Mr. Speaker, if pandemic spending and investments in Canadians that got us through the worst pandemic in a century were inflationary, then we would be on our own in the world. We would have the highest inflation in the world. Guess what. Germany is at 10%. The U.K. is at 10.1%. The U.S. is at 8.2%. The EU is at 9.9%. Australia is at 7.3%. We are at 6.9%.

That does not make a difference to the people at home. What makes a difference are dental supports, rental supports and doubling the GST tax credit, not the proposed cuts by the Conservatives. We have the backs of Canadians. They have bluff and bluster.

The EconomyOral Questions

2:50 p.m.

Conservative

Shelby Kramp-Neuman Conservative Hastings—Lennox and Addington, ON

Mr. Speaker, Canadians are out of money and this spend, spend, spend Liberal government is out of touch. People are losing confidence, faith and patience. Simply put, people cannot afford these record-high taxes and inflation any longer. They are sinking in debt. Families, business owners, seniors, students, all Canadians expect more from the government.

When will the Prime Minister commit to no new spending and no new taxes?

The EconomyOral Questions

2:50 p.m.

Burlington Ontario

Liberal

Karina Gould LiberalMinister of Families

Mr. Speaker, do we know what Canadians cannot afford? They cannot afford an official opposition that is proposing cuts to the things they rely upon, like employment insurance, the Canada pension plan, the Canada child benefit, affordable day care, Canada dental benefits and housing supports.

What Canadians cannot afford right now when they are feeling the economic pinch are the cruel spending cuts that the Conservatives are suggesting.

The EconomyOral Questions

2:55 p.m.

Conservative

Shelby Kramp-Neuman Conservative Hastings—Lennox and Addington, ON

Mr. Speaker, what Canadians cannot afford are new taxes.

The Liberal government and its NDP backers have routinely made their intentions to Canadians very clear. They are going to implement a punitive tax on financially broken Canadians to pay for their higher spending agenda.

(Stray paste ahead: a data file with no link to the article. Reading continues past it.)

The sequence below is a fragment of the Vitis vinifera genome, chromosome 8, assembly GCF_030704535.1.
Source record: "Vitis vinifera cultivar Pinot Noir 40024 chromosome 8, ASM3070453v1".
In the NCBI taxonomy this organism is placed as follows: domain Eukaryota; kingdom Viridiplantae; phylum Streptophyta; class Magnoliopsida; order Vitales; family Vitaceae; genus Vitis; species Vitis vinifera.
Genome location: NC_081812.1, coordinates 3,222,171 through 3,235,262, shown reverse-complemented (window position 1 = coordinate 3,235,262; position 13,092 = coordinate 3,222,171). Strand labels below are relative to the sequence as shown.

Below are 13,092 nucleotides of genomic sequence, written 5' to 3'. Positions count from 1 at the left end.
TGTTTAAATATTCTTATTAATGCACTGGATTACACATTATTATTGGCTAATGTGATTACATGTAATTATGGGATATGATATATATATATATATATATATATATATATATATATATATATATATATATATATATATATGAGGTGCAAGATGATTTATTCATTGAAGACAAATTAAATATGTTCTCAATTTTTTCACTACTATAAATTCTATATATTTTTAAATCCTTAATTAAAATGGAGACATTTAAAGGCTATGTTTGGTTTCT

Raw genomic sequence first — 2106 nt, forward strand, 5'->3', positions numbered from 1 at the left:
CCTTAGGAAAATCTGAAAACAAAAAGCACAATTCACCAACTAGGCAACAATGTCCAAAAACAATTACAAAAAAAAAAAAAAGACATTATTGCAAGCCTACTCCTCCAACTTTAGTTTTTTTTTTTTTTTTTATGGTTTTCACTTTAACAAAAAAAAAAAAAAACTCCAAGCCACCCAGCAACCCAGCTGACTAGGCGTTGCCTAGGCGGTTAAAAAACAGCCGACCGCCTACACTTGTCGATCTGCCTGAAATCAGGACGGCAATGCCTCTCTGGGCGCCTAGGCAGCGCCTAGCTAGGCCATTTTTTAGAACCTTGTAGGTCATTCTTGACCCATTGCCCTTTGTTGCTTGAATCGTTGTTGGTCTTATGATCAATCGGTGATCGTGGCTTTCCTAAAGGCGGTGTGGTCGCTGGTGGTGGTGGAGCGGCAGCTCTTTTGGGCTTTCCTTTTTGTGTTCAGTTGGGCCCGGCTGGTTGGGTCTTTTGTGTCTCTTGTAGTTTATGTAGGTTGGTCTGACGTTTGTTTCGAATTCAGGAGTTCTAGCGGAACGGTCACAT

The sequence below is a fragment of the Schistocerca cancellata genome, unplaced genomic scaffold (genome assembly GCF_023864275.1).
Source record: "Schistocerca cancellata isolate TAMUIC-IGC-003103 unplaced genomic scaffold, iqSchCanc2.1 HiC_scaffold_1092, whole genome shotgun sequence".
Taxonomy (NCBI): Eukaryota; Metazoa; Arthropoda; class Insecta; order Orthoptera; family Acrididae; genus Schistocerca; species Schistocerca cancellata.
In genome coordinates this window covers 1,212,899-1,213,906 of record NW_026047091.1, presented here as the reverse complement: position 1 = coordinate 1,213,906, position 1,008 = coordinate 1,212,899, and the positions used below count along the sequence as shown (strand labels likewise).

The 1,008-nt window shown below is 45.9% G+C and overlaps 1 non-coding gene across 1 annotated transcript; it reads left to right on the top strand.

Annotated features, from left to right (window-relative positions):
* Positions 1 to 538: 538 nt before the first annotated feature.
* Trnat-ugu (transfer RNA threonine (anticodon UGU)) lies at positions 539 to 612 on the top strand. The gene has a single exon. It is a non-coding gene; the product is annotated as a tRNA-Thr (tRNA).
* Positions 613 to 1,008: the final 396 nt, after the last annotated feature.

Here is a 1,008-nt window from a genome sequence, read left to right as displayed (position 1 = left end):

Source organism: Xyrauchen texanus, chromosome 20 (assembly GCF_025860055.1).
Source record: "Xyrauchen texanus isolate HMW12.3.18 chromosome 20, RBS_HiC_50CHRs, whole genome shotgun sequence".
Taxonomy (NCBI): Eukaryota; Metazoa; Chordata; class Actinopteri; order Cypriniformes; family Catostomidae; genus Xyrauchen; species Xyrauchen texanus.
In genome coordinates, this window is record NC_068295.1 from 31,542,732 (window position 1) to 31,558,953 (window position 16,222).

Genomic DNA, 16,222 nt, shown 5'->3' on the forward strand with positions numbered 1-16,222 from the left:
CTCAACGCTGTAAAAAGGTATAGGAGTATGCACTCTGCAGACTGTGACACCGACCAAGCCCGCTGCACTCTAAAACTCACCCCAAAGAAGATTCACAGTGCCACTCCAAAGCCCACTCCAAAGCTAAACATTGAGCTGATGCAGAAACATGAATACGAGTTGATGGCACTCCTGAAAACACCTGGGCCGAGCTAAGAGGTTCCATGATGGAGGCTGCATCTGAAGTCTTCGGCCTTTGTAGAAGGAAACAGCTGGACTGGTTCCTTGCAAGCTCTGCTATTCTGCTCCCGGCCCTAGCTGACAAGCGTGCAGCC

How can Canadians trust a government that has openly shown disrespect to them?

The EconomyOral Questions

2:55 p.m.

Burlington Ontario

Liberal

Karina Gould LiberalMinister of Families

Mr. Speaker, the Conservatives, at every opportunity over the last seven years, have voted against measures that have supported Canadians, whether it is Canadian children, families, seniors, people who are in need of housing or Canadians with disabilities.

We have brought forward important measures that add thousands of dollars into the pockets of the most vulnerable of middle-class Canadians who are spending it on basic necessities.

What Canadians do not trust is an official opposition that is not there for them in their time of need.

Foreign AffairsOral Questions

2:55 p.m.

Bloc

Julie Vignola Bloc Beauport—Limoilou, QC

Mr. Speaker, the Governor General's unnecessary week-long trip to the Middle East cost $1.3 million. That is the amount the Canadian Taxpayers Federation came up with by adding up the invoices sent to the Office of the Governor General and also to Global Affairs Canada, National Defence and the RCMP.